A guest post by Jay Morgan from Conscious Parenting
Positive comments generate positive feelings in our children while negative comments generate negative feelings. It’s just about that simple. And one of the most positive feelings we can generate in our children is the feeling of love.
When my daughter Hannah was born, someone gave my wife and I the book, How to Really Love Your Child by Ross Campbell. At first, I was mildly put off by the title, so I didn’t read it right away. My egoistic thinking was, “I don’t need anybody to tell me how to love my child!” In fact, I couldn’t imagine loving my child more. Hannah was our firstborn: a beautiful baby girl. I was filled to overflowing with love for her.
But when I started reading the book, I discovered Dr. Campbell was writing about how parents can show their children love— specifically, how they can show their children the love they feel for them. I was particularly intrigued with his premise for the book. He noticed in his work with families most all parents felt love for their children. But many of them seemed to make a dangerous presumption. They presumed somehow their children knew how they felt, that somehow their children picked up on and received all the love their parents had for them. Unfortunately, Dr. Campbell writes, this is not the case.
Dr. Campbell describes three ways parents relate their felt love to their children: eye contact, age-appropriate touching, and focused attention. In the book, he introduces a word picture of a young child who has inside her an empty tank. Each time her parents interact with her, they have an opportunity to put some of their felt love into the tank. They might accomplish this through sustained eye contact, through physical touch, or through focused attention. Dr. Campbell surmises if the child’s “tank” is full by early adolescence, she won’t be so inclined to “look for love in all the wrong places” by veering off into destructive activities involving drugs, alcohol, delinquent activities, gangs, and/or sexual escapades.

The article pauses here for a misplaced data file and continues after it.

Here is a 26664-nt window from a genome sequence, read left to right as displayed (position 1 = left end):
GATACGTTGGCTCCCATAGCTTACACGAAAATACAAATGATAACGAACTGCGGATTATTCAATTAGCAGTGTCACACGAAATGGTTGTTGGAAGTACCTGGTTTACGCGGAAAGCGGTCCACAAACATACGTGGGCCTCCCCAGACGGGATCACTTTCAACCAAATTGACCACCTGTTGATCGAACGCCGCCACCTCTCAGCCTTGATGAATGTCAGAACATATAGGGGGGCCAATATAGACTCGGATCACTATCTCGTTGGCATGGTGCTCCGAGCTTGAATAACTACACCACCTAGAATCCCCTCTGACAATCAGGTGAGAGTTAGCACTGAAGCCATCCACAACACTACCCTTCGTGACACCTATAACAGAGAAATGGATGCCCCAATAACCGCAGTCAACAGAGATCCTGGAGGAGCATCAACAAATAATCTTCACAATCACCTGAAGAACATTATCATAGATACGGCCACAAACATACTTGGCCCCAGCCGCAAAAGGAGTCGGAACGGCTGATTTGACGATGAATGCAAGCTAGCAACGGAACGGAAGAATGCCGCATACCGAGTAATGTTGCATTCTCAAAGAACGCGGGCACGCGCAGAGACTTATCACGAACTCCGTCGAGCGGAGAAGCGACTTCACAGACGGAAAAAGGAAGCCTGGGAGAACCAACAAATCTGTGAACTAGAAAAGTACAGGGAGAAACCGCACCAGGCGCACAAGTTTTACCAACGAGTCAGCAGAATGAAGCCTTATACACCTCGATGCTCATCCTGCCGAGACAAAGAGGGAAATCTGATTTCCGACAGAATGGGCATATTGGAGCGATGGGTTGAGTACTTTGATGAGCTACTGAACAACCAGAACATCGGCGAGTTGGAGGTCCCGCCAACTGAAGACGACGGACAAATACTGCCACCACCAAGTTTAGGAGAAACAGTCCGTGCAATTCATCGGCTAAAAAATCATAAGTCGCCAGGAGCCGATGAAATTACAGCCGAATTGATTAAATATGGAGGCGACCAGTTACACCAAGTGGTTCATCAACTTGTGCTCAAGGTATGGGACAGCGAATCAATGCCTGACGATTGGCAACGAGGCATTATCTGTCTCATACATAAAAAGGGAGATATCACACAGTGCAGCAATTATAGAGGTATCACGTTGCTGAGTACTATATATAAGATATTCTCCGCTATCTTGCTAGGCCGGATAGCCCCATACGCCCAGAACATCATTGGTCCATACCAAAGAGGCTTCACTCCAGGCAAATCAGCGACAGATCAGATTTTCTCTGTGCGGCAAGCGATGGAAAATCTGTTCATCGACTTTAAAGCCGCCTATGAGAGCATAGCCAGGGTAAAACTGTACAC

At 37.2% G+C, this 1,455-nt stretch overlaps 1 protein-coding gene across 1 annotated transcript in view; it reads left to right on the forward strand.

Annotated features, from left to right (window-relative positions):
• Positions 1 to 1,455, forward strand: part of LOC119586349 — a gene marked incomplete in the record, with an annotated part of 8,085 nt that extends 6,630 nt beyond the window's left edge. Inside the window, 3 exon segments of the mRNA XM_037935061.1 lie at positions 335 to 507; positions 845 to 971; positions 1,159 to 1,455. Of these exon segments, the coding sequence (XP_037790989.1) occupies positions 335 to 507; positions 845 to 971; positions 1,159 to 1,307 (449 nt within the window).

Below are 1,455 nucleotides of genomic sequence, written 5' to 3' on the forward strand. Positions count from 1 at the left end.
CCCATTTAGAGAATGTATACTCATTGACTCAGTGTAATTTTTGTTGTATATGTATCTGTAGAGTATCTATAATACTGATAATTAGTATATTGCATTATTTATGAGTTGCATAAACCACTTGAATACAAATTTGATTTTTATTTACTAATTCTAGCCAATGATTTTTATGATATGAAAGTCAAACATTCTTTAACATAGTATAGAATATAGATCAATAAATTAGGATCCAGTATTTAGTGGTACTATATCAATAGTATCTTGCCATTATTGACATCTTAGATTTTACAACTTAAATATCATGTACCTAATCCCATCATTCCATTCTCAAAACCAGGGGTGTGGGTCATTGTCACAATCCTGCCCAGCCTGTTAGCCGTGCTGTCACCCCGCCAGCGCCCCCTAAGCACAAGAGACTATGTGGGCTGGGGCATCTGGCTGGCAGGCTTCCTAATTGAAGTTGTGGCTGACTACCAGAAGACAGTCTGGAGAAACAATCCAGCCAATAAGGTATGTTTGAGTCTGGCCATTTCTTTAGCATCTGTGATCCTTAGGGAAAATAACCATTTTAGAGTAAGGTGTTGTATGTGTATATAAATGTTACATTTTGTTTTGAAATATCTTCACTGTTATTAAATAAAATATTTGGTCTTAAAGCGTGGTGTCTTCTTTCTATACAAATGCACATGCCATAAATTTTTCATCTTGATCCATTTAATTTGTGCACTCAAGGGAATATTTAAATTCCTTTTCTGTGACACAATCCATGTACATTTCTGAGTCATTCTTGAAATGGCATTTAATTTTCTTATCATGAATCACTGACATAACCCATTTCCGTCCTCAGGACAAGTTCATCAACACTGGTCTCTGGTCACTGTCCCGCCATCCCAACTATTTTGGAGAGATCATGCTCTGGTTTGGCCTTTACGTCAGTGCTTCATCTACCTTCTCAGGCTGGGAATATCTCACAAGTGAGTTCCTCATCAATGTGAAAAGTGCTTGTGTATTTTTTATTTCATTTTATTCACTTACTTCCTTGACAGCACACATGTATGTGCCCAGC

Dr. Campbell’s book is not just a friendly reminder to parents; it is a blueprint and an insurance policy to help make sure children grow up with an ample supply of parental love which, over time, helps translate into an ample supply of self-love. Heading into adulthood with a “full tank” and being raised by parents who have “loved by example” makes it easier for these teens to develop healthy doses of self-love while having an abundance of love to share with others.
I enthusiastically read Dr. Campbell’s book, took the information, and ran with it. Along with recommending it to parents, I did my best to consciously “fill some tanks” at home and at the office. Over time, a little comedic routine developed between my daughters and me. Emily or Hannah would catch my attention and ask, “Hey Dad how much do you love me?” I would stop what I was doing and say, “Well, I love you this much,” and I would hold my arms and hands out as far apart as I could trying to show them exactly how much I loved them. But my arms could never reach out far enough, so after a moment of teetering back and forth in a desperate attempt to show them just how much love I had for them, I would lose my balance and fall down, usually on top of one of them. We would roll around and have a good laugh as I—you guessed it—made eye contact, engaged in age-appropriate touching, and made them the focus of my attention.
Let no tank go unfilled!
Thanks to Jay for this inspiring post!! Find out more about Jay’s work and his book, Finger Painting in Psyche Class by visiting his Facebook pages: